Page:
Snow free, non deserted vegetated land appears green, greenish or brownish in the Snow RGB images depending on the (solar and satellite) viewing angles, the surface type, and the type, and the development of the green vegetation. Bare soil may appear slightly bluish (see the image on the left side).
In the image below, most of European land is snow free. If there is snow on the ground, the snowy areas appear red- orange: see for example the Alps, Pyrenean and Carpathian Mountains.
Meteosat, SEVIRI Snow RGB for 12 March 2014 07:55 UTC
In the ‘real’ winter months at mid latitudes (when this image is most often used) land appears mostly greenish, like in the image below taken in January.
Meteosat, SEVIRI Snow RGB for 15 January 2006, 10:55 UTC
Explanation of the colours of non deserted snow free land (see the recipe):
• The reflectivity values are comparable in the 0.8 and 1.6 micrometer channels and very low in 3.9 micrometer channel. The reflectivity depends on the surface type, and also on the type and development stage of the vegetation. Additionally it considerably depends on the viewing angles.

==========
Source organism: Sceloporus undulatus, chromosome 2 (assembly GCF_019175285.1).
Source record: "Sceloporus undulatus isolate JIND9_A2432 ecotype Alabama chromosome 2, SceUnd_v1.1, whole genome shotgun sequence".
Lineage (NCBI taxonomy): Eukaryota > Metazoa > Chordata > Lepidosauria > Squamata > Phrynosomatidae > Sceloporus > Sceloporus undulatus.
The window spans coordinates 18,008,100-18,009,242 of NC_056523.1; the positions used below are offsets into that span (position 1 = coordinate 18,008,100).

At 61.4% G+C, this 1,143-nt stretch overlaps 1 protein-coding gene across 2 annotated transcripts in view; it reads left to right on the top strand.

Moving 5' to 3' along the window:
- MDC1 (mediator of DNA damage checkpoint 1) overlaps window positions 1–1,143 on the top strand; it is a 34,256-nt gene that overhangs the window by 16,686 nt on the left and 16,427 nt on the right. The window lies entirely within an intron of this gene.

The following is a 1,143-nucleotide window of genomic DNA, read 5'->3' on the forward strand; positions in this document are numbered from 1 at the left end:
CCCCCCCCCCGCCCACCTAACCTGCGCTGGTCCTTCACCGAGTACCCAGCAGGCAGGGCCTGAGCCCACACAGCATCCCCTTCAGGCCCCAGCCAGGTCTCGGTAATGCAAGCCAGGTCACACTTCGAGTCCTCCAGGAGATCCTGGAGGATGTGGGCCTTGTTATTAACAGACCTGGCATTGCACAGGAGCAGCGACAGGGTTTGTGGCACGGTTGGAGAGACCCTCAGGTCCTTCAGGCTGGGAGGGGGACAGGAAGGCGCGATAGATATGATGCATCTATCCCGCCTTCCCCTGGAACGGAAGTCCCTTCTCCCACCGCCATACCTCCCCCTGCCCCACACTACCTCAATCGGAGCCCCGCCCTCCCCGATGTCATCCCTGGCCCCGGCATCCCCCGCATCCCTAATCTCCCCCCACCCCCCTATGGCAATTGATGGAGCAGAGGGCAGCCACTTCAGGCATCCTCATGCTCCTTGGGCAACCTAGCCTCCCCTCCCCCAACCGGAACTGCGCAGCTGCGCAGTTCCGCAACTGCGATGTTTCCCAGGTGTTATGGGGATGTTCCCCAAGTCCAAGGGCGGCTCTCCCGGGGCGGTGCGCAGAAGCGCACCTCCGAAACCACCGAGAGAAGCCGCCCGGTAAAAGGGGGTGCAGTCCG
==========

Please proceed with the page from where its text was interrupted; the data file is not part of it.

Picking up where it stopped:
• After the linear stretching (of the channel depending reflectivity ranges, see the recipe on the left) and gamma correction, the green component often becomes strongest, and the blue component gets closer to the red and green components.
The resulting colour depends on the relative magnitudes of the colour components.
• For vegetated area the blue component is low. The land appears green or greenish brown.
-------> Wintertime (with less vegetation and lower solar elevations) the land appears typically green, forests may appear brownish.
-------> In other seasons the red and green signals are often comparably strong and so the land appears more often brownish (usually with green tones).
• For bare soil area the blue component may become slightly higher than the other two components, in these cases the land may appear greyish blue.